The view that the state is flawed but flawed in the apology and crito plato

When considering arguments, Socrates suggests, one ought only to take heed of those that seem right upon reflection. It would be wrong for Socrates to abandon the arguments he propounded in the past simply because his life is now in danger. If he is to change his behavior now, it should be for reasons other than his impending death. Crito agrees with Socrates that not all opinions are of equal value--that some are sound and some are flawed--and that one should follow the opinions of the wise, which are sound, and not of the foolish, which are flawed.

The view that the state is flawed but flawed in the apology and crito plato

References and Further Reading 1. On a law conception of ethics, conformity with the virtues requires obeying the divine law. A divine law requires the existence of God, as the divine lawgiver. Since we have given up belief in God, we should also give up the moral understanding that rests on such belief, and engage in moral philosophy without using such terms.

Divine Command Theory | Internet Encyclopedia of Philosophy

For Anscombe, this meant that we should abandon talk of morality as law, and instead focus on morality as virtue. Alan Donagan argues against these conclusions. First, he rejects her claim that we can only treat morality as a system of law if we also presuppose the existence of a divine lawgiver.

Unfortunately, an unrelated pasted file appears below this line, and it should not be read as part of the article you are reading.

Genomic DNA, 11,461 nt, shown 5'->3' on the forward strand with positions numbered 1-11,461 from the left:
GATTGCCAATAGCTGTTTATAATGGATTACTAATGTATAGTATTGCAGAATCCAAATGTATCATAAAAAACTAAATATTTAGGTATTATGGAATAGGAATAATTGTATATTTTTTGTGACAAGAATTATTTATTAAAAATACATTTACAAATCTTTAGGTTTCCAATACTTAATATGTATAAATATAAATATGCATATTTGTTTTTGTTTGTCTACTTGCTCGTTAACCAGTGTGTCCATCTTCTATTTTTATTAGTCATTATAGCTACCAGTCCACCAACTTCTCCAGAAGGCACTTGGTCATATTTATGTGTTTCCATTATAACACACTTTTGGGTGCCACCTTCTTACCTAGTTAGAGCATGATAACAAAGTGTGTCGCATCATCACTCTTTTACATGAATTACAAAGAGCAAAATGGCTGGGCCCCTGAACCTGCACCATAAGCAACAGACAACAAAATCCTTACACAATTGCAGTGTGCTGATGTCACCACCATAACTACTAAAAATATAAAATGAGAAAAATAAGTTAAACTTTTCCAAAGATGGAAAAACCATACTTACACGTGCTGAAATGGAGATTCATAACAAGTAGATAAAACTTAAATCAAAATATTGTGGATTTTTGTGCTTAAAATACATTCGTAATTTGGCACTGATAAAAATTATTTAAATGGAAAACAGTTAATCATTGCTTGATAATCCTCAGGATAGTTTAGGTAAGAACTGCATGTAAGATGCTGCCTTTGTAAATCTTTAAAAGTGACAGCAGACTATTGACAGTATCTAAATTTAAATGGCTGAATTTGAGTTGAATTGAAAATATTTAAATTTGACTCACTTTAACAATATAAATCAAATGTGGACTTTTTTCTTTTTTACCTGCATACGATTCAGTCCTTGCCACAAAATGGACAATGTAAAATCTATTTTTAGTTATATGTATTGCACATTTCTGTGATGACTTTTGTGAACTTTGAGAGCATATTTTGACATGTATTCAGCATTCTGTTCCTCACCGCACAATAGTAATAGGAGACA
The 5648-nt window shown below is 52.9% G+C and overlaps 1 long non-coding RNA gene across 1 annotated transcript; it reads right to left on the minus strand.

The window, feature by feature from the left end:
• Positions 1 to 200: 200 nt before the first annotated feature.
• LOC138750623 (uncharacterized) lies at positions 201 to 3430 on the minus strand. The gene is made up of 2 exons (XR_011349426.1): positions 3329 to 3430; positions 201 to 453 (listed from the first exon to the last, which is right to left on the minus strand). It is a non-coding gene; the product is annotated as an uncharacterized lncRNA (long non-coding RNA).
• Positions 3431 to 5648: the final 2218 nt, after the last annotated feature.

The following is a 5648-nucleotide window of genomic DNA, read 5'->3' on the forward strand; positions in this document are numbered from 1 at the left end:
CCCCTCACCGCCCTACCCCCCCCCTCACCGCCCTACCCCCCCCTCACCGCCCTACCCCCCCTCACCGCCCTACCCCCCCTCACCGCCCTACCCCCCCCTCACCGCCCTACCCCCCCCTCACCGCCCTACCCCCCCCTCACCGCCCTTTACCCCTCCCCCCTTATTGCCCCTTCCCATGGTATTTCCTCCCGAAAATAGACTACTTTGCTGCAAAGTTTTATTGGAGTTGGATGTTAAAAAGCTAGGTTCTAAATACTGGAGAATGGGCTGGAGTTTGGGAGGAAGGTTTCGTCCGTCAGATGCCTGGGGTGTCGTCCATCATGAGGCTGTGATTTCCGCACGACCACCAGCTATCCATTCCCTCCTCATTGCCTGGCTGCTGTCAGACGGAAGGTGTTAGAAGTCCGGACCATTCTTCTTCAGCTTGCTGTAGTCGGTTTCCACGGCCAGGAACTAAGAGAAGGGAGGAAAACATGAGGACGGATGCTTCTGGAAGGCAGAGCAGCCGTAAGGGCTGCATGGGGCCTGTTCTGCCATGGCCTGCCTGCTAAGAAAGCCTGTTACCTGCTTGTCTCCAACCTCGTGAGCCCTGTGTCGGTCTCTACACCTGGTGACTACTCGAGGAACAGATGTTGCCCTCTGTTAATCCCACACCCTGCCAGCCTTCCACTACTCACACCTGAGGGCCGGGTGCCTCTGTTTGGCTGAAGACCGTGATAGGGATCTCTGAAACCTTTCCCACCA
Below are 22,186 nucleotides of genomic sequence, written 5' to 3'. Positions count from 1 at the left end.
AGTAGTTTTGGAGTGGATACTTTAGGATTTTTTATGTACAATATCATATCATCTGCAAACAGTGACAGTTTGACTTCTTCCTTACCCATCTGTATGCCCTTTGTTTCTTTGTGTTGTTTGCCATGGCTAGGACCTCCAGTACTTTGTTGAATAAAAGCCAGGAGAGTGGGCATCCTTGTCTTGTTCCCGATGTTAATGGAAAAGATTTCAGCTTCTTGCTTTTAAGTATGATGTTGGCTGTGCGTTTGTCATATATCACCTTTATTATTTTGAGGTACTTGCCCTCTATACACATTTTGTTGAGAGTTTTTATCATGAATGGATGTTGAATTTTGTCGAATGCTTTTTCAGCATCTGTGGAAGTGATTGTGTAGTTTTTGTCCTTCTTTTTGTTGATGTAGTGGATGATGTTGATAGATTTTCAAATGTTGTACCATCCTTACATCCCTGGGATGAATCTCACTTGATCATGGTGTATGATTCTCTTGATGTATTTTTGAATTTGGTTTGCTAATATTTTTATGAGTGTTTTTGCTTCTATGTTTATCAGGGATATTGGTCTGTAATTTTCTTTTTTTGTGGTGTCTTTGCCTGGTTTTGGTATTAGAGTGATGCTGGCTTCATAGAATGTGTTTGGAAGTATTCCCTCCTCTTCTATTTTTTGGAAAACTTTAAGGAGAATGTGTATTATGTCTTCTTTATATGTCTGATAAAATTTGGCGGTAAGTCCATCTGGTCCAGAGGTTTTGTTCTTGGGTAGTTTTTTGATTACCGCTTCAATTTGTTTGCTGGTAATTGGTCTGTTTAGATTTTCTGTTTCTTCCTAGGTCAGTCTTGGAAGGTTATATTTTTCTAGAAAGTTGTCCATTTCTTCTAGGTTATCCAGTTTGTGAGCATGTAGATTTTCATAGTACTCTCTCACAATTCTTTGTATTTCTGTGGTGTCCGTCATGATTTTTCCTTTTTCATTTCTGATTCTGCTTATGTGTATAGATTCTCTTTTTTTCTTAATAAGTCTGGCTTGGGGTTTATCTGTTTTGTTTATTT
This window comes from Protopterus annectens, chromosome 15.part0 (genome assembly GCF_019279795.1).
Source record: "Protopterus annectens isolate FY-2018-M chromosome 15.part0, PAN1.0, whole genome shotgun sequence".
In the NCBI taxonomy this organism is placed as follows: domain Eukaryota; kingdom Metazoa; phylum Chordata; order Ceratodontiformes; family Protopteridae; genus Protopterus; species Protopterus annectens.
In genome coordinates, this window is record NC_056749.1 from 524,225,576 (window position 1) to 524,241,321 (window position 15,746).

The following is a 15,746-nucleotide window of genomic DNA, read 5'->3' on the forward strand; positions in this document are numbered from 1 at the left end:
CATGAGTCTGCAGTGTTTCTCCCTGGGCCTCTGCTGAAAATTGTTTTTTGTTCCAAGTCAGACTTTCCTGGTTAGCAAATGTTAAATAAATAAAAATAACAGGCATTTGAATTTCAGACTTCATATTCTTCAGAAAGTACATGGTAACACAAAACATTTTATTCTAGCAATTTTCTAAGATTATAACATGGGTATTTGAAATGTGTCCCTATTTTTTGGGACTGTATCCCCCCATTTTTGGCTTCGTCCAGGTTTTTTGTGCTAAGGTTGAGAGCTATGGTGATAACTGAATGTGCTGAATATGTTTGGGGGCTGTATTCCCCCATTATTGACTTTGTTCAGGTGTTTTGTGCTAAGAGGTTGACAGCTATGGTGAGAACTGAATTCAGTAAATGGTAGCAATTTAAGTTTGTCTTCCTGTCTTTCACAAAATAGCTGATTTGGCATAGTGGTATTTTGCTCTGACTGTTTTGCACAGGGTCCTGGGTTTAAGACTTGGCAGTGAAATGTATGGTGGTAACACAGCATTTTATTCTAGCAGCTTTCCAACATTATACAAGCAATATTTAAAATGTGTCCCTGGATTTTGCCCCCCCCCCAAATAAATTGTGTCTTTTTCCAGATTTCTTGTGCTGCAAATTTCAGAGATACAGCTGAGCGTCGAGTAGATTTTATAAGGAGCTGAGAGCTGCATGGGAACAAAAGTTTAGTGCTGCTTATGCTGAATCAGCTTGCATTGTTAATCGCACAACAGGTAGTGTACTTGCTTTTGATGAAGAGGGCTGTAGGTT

Second, Donagan contends that neither must we abandon law-based conceptions of morality for an Aristotelian virtue ethic. Given this, if we assume that human reason is at least in principle adequate for directing our lives, then the substance of divine law that is relevant to human life can be appreciated with human reason, apart from any reference to a divine being.

Moreover, according to Donagan, even if we conceive of morality as Aristotle did, namely, as a matter of virtue, it is quite natural to think that each virtue has as its counterpart some moral rule or precept.

And if we can apprehend the relevant moral virtue via human reason, then we can also apprehend the relevant moral law by that same reason.

Given the foregoing points raised by Anscombe and Donagan, a divine command theorist might opt for a conception of morality as virtue, as law, or both. Before looking at some possible advantages of Divine Command Theory, it will be helpful to clarify further the content of the view.

Edward Wierenga points out that there are many ways to conceive of the connection between God and morality.

The view that the state is flawed but flawed in the apology and crito plato

A strong version of Divine Command Theory includes the claim that moral statements x is obligatory are defined in terms of theological statements x is commanded by God. At the other end of the spectrum is the view that the commands of God are coextensive with the demands of morality.

Wierenga opts for a view that lies between these strong and weak versions of Divine Command Theory. In what follows, I will, following Wierenga, take Divine Command Theory to include the following claims: According to Kant, we must believe that God exists because the requirements of morality are too much for us to bear.

We must believe that there is a God who will help us satisfy the demands of the moral law. With such a belief, we have the hope that we will be able to live moral lives. However, if there is a God and an afterlife where the righteous are rewarded with happiness and justice obtains, this problem goes away.

That is, being moral does not guarantee happiness, so we must believe in a God who will reward the morally righteous with happiness.